Gliders are a unique and important observing system used to serve a variety of subsurface observing missions. Gliders can monitor water currents, temperature, tagged animals and conditions that reveal effects from storms, impacts on fisheries, and the quality of our water. This information creates a more complete picture of what is happening in the ocean, as well as trends scientists might be able to detect. These versatile vehicles collect information from deep water, as well as at the surface, at lower cost and less risk than ever before. As scientists deploy more gliders, they are revolutionizing how we observe our ocean. These robots propel us closer to that revolution.
The IOOS Program Office has taken an active interest in this particular observing system as its role has begun to increase and show extensive value in subsurface water column observing. As a result we are managing a national glider data assembly center and we are working with the IOOC (Integrated Ocean Observing Committee) as part of a Glider Task Team.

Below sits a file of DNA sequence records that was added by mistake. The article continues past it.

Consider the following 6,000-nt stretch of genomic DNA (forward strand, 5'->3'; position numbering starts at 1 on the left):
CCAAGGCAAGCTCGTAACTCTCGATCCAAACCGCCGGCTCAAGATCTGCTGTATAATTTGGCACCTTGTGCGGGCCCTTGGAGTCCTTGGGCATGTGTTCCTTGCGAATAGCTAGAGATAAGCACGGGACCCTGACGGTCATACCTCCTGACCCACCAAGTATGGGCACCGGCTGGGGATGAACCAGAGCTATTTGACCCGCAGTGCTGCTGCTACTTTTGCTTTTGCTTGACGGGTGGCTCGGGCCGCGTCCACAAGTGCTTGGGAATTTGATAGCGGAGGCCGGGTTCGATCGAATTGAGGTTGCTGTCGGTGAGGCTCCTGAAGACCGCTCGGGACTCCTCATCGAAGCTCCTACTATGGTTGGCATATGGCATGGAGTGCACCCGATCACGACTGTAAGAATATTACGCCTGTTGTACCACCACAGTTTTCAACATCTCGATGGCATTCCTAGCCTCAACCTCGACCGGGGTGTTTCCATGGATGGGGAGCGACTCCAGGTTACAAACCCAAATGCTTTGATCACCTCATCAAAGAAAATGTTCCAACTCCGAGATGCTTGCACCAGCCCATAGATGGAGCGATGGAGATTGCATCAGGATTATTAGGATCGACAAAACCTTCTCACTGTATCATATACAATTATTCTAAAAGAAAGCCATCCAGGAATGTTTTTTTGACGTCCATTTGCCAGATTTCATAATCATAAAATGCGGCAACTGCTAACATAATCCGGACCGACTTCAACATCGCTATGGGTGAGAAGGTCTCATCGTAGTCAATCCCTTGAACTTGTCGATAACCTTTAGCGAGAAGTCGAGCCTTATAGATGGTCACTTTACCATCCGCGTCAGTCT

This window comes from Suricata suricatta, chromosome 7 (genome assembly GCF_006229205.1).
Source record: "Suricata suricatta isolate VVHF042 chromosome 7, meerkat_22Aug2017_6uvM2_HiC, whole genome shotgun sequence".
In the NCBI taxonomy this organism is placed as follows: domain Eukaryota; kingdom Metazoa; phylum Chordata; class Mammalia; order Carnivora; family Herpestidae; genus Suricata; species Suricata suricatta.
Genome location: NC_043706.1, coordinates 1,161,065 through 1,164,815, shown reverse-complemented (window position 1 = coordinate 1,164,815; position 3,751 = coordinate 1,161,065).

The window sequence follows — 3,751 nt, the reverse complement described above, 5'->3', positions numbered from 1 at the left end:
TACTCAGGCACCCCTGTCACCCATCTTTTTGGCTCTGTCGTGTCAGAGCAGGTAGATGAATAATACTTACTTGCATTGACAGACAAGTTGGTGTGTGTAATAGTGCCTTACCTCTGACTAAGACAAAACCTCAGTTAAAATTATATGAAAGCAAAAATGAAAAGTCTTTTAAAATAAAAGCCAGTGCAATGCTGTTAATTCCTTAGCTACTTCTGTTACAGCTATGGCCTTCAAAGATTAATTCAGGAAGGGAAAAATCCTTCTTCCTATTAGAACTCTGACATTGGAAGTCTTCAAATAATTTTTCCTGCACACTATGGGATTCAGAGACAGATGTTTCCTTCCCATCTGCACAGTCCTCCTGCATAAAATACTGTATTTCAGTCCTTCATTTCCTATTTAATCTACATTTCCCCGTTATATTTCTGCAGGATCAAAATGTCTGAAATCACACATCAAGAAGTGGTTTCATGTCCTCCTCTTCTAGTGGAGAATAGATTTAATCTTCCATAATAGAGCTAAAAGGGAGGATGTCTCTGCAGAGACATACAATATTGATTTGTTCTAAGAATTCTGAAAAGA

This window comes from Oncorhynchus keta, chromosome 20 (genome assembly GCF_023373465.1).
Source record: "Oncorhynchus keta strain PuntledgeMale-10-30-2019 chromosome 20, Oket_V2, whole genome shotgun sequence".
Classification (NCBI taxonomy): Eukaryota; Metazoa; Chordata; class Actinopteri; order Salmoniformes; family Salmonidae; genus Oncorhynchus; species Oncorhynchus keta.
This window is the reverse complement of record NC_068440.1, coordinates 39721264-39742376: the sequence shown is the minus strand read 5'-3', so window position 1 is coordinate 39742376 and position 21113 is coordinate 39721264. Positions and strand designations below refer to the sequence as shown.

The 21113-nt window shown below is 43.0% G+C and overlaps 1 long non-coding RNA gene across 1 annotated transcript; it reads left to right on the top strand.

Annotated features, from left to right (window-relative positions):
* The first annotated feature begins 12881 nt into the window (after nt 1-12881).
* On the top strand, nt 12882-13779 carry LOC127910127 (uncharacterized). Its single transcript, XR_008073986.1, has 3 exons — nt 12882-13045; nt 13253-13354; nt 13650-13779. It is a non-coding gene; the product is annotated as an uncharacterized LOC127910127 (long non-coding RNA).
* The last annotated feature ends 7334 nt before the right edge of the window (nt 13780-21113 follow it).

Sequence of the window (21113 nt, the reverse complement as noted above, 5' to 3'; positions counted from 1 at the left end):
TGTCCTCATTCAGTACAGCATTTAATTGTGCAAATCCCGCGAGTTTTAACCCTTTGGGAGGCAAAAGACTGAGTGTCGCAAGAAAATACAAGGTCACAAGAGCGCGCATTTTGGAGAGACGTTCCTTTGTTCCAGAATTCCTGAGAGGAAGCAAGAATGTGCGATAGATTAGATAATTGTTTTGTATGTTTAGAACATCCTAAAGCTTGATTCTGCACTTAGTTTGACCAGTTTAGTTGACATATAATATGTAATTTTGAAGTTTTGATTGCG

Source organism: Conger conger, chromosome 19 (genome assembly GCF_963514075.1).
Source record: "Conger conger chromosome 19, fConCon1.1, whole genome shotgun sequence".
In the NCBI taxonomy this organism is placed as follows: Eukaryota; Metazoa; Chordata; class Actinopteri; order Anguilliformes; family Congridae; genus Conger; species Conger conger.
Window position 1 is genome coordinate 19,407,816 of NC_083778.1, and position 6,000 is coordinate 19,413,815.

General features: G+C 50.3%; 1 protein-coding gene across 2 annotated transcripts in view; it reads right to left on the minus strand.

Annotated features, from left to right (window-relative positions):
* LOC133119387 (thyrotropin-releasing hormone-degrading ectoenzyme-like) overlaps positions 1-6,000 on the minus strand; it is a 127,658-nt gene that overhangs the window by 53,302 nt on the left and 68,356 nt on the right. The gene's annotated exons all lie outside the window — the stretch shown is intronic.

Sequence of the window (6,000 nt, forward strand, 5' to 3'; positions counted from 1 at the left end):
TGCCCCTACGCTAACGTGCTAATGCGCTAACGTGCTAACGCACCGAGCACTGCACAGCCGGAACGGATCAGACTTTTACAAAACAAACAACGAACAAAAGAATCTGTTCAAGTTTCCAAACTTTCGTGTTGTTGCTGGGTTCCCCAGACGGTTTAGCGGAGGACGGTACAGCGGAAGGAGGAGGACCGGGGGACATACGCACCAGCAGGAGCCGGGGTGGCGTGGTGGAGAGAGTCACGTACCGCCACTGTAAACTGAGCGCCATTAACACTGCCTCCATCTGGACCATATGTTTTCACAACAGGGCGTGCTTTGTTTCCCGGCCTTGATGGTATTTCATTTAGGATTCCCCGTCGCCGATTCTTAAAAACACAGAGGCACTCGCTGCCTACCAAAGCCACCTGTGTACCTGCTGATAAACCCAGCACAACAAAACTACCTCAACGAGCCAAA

Glider Applications Include
Ecosystem dynamics monitoring
MBARI dye tracking experiment
Test performance of acoustic receivers and other sensors
Fish stock mapping of Red Grouper and others
Glider speed testing in the Gulf Stream
Harmful Algal Bloom (HAB) mapping
Listening to tagged fish, whale acoustics
Sustained and targeted ocean observations for improving tropical cyclone intensity and hurricane seasonal forecasts
Upper ocean monitoring of U.S. Caribbean/ Atlantic Economic Exclusion Zone (EEZ)
Sampling around Station ALOHA and other long term stations
Ocean acidification sampling
Glider Data Assembly Center
The Glider Data Assembly Center (DAC) represents the most comprehensive coordination the IOOS Program is providing to coordinate gliders across the Regional Associations and the nation. The mission of the Glider DAC is to provide glider operators with a simple process for submitting glider data sets to a centralized location, enabling the data to be visualized, analyzed, widely distributed via existing web services and the Global Telecommunications System (GTS) and archived at the National Centers for Environmental Information (NCEI). To learn more about it, go to our partner site at gliders.ioos.us.
IOOC Glider Task Team
The primary goals of the IOOC Glider Task Team are to enable increased engagementwith the glider community and to advance the coordinated use of glider observing systems to meet global, national and regional sub-surface observing requirements. To meet these goals, the IOOC Glider Task Team is collaborating with the IOOS Program Office, the Regional Associations and other federal inter-agency working groups identified to gather information and develop a strategy with recommended actions for increased collaboration and engagement.